As more students balk at the debt loads they face after graduation, some colleges are offering an alternative: We'll pay your tuition if you offer us a percentage of your future salary.
Norwich University announced Tuesday that it will become the latest school to offer this type of contract, known as an income share agreement. Norwich's program is starting out on a small scale, mainly for students who do not have access to other types of loans or those who are taking longer than the traditional eight semesters to finish their degree.
"Norwich University is committed to offering this new way to help pay for college in a way that aligns incentives and helps reduce financial barriers to degree completion,'' said Lauren Wobby, the school's chief financial officer and treasurer.
In contrast with traditional loans, in which students will simply pay down the principal and interest until there is nothing left, students with income share agreements pay back a percentage of their salary for a set period of time. Those touting the programs say they give colleges greater incentive to help students find high-earning jobs after graduation, because a higher salary means the school may recoup its investment in a shorter period of time.
For some students, income share agreements are seen as less risky, especially if they end up in a lower-paying job or struggle to find work after graduation. While students are unemployed or earning below a certain threshold they don't have to pay anything back.
"Taking on the debt through a contract, where you don't take on a debt per se but instead will repay a portion of your future income, has a certain appeal to students when the concept is fully explained to them,'' said Clare McCann, deputy director for education policy at the New America Foundation.
But because employment and salary determine repayment, it's possible providers could be seen as discriminating against recipients who choose lower-paying professions.
"If income share agreement providers aren't careful, they can definitely see unintended consequences in discriminatory terms toward students. This is one of the biggest differences between income share agreements and federal student loans,'' McCann said. "Federals loans offer the same terms to all borrowers.''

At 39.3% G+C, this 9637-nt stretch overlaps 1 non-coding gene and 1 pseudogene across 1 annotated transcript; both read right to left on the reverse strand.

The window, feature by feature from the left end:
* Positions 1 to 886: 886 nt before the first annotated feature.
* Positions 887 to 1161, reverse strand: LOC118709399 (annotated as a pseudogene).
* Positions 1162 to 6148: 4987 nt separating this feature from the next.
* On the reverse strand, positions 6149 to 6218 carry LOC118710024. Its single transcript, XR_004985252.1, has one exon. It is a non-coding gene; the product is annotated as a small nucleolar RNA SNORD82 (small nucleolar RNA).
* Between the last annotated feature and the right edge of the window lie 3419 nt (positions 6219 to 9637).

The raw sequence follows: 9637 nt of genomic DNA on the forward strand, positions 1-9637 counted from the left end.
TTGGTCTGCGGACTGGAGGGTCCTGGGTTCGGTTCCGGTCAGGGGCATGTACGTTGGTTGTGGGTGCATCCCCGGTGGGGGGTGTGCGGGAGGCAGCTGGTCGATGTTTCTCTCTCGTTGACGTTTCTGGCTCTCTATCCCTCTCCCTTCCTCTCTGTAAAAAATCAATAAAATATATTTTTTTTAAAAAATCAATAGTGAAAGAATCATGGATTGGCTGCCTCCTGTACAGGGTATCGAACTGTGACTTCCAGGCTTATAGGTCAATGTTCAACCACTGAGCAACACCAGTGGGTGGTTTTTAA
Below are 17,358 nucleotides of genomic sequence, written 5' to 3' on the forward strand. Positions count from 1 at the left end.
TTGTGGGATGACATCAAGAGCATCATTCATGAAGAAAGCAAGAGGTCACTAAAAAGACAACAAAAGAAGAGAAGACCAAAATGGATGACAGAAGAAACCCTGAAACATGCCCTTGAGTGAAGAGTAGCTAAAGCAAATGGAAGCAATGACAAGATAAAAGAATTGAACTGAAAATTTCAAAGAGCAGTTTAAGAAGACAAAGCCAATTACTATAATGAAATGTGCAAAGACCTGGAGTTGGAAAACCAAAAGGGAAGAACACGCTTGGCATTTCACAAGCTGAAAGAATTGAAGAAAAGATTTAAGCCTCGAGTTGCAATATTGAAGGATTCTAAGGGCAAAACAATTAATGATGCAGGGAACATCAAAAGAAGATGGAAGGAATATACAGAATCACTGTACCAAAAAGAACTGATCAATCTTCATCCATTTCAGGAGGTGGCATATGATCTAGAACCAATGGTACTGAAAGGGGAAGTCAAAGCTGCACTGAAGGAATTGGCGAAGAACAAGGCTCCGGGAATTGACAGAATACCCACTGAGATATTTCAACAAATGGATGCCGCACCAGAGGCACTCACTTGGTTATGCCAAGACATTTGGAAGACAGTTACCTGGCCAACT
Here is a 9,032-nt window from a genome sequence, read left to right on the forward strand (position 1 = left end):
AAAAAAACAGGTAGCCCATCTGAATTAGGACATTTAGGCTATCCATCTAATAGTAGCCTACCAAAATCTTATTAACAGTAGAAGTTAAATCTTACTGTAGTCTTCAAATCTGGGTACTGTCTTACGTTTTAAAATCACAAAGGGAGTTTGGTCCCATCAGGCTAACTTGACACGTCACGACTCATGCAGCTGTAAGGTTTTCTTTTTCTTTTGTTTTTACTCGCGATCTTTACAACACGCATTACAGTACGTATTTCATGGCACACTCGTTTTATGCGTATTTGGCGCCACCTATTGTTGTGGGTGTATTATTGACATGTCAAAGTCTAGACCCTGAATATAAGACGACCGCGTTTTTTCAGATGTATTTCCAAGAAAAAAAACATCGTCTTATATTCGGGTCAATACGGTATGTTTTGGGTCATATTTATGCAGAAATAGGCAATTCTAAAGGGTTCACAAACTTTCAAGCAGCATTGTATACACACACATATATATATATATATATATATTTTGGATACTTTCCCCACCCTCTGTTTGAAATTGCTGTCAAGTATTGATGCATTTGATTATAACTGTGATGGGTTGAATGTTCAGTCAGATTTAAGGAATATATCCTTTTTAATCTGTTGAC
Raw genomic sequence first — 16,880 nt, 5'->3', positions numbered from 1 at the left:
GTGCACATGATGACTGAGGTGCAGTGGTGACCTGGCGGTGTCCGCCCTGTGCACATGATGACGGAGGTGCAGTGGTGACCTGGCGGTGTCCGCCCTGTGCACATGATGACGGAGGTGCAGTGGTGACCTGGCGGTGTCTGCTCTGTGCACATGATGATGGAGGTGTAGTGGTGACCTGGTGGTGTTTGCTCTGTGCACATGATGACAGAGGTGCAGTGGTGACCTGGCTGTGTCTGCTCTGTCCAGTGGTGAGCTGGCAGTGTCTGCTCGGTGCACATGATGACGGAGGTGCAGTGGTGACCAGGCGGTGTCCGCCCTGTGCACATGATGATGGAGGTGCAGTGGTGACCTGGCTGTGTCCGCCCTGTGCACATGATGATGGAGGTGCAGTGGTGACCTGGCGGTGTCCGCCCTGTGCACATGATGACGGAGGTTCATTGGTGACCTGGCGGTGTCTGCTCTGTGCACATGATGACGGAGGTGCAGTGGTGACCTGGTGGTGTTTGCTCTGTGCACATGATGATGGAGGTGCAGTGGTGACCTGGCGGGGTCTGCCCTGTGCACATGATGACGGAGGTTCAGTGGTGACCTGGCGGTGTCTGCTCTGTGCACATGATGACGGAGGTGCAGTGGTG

Income share agreements were first proposed by Milton Friedman in 1955, and Yale University briefly experimented with the idea in the 1970s. In the past decade, technical training programs, such as coding boot camps, have used this type of funding largely because participants do not have access to federal student loans.
In 2015, Oakton, Virginia-based Vemo Education began working with accredited colleges and universities. The company now works with nearly 30 public and private colleges and universities across the country, including Norwich University.
Vemo's first partnership was with Purdue University. It began financing the school's "Back a Boiler'' income share agreement program in 2016.
Andrew Hoyler, 22, graduated from Purdue last year with a degree in professional flight with the goal of becoming a pilot. Now he is working as a pilot for American Airlines regional carrier PSA Airlines.
"One of the biggest pros for the income share agreement was the fact that out-of-college pilots do not make a lot of money, especially looking at the costs for an educational program,'' Hoyler said.
The terms can vary, notably the length of the agreement and they salary percentage. Since future salary is generally unpredictable, it can be difficult to forecast how much a student will pay back over time, although most agreements do place a cap on the amount paid back.
Hoyler took out federal loans but said the income share agreement helped him avoid working multiple jobs while starting out last year as a flight instructor. Hoyler said he may end up paying more for the income share agreement in the long run as his salary rises, but deemed it a worthy trade-off.
For students who can't make ends meet with scholarships, grants and federal loans, income share agreements can meet that need for students who otherwise would turn to federal loans to parents or private loans.
"The schools are doing it now because they want alternate financing models,'' said Vemo CEO Tonio DeSorrento.